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‘Day by day I’m getting stronger and stronger’, says Ruairi.

Tuesday, 19 September 2017

‘Day by day I’m getting stronger and stronger’, says Ruairi. thumbnail RUAIRI O’Neill pictured in full health after winning the county U21 Championship title with Crossmaglen Rangers.

RUAIRI O'Neill, who was struck down with meningitis last Christmas, is hosting a coffee morning to help raise awareness of the life-threatening infection.

Just over a week after helping his beloved Crossmaglen Rangers win the county U21 championship title on December 9, the St Mary's University College student was fighting for his life in the Royal Victoria Hospital and spent four days on life support.

Thankfully, the trainee primary school teacher pulled through and is "slowly but surely" getting stronger and stronger.

Ruairi's meningitis awareness morning will be held in Crossmaglen Rangers' Club Hall on Sunday, September 24, from 9am to 2pm, where Meningitis Research Foundation, Know Yourself Nutrition and Egg Coffee Crossmaglen will all be in attendance.

During the morning Ruairi plans to read out an essay he wrote just two days before contracting meningitis, which focuses on religion, faith development and the support of your family and community.

Speaking to The Newry Democrat about the frightening experience, Ruairi outlined the events that led to his father finding him unresponsive in his bed.

"On Friday, December 16, I came home from my last day [of university] for the year," explained Ruairi.

"I felt tired when I came home so I decided to go to bed and woke up later around 10.30pm, it was the type of sleep that you would know it was a deep one, you have a certain refreshing feeling going through your body after waking up from it. Some say it is one of the early symptoms of meningitis.

"I felt peckish so decided to get food and return to the house, had a bite to eat and went to sleep. I woke up around 12.30pm on the Saturday, went down to the [Crossmaglen Rangers] hall where there was a fundraising function 'Bieber Fever' on." After performing his dance routine Ruairi developed a "shivering feeling" through his body and decided to drive home.

After eventually going to sleep he woke up three hours later, again feeling hungry, but began to vomit and having diarrhoea.

Ruairi's mother Gabrielle, who is a nurse, gave him two paracetamol and he went back to bed.

However, his father Kevin checked on him shortly after 2am and found Ruairi lying unresponsive in his bed, soaking of sweat and covered with black spots - a sure sign of bacterial meningitis.

"My mother took the decision to bundle me into the car and asked the out of hours doctor to direct an ambulance onto the main Newry Road to Crossmaglen," said Ruairi.

"We met the ambulance at Aughanduff Chapel, which is approximately five minutes from Mullaghbawn and another 30 minutes from Newry and for the next 40 minutes the quick acting of the two paramedics, Ian McDowell and Mark McKitrick, undoubtedly saved my life.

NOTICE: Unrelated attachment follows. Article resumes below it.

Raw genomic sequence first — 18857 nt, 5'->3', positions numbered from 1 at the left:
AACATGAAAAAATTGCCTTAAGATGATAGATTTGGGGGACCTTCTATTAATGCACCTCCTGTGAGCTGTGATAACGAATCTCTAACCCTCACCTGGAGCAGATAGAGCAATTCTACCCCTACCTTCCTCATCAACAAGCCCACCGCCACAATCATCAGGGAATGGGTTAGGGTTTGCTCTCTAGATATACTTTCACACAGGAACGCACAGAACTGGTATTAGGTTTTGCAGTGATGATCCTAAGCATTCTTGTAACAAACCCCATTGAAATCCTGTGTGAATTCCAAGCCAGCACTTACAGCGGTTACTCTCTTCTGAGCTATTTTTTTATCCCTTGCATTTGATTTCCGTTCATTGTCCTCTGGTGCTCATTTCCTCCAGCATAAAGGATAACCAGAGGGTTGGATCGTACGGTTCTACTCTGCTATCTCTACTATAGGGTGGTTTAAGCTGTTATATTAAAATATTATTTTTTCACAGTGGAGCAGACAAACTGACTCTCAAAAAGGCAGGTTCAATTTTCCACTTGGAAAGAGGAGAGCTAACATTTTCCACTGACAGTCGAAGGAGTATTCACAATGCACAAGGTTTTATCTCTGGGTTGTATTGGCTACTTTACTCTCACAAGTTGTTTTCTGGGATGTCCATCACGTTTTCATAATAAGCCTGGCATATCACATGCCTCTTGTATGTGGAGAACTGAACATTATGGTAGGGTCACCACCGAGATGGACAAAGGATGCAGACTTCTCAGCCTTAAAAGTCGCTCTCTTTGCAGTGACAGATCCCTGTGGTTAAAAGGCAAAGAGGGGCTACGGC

"They administered the first dose of benzyl penicillin, intravenous fluids and oxygen." Ruairi was then transported to Daisy Hill Hospital where his condition continued to deteriorate before being transferred to The Royal in Belfast.

After going to sleep on the Saturday night Ruairi didn't wake up until the following Wednesday and said he was totally "oblivious" as to what had happened.

"The suddenness of contracting bacterial meningitis was frightening and such a shock to my parents, sisters and immediate family but also to the whole parish of Crossmaglen, my team mates and University," continued Ruairi.

"I and my family never thought that this could happen to us. I was a fit healthy young man just entering University, being asked to step up and join the Crossmaglen Senior team, life was good when I was struck down. Nevertheless, I made it, thankfully.

"I have been in and out of hospital with blood tests etc, making sure that everything is in working order but I am slowly but surely, day by day, getting stronger and stronger." Ruairi highlighted his fitness as a huge factor in his ability to pull through those crucial first days in The Royal and is also using his awareness morning to promote healthy eating and well-being.

He also wished to take the opportunity to extend a special thank you to his family, the paramedics, The Royal's nursing staff, Sister Siobhan and all of her caring staff in the Male Medical ward in Daisy Hill Hospital, the staff and students at St Mary's University College, Fr Damien Quigley, the Priests of Upper and Lower Creggan Parishes, the Upper Creggan Lourdes Committee, the Health Development Team in the South Eastern Trust, Dr Margaret and Pat Fee and Crossmaglen Rangers

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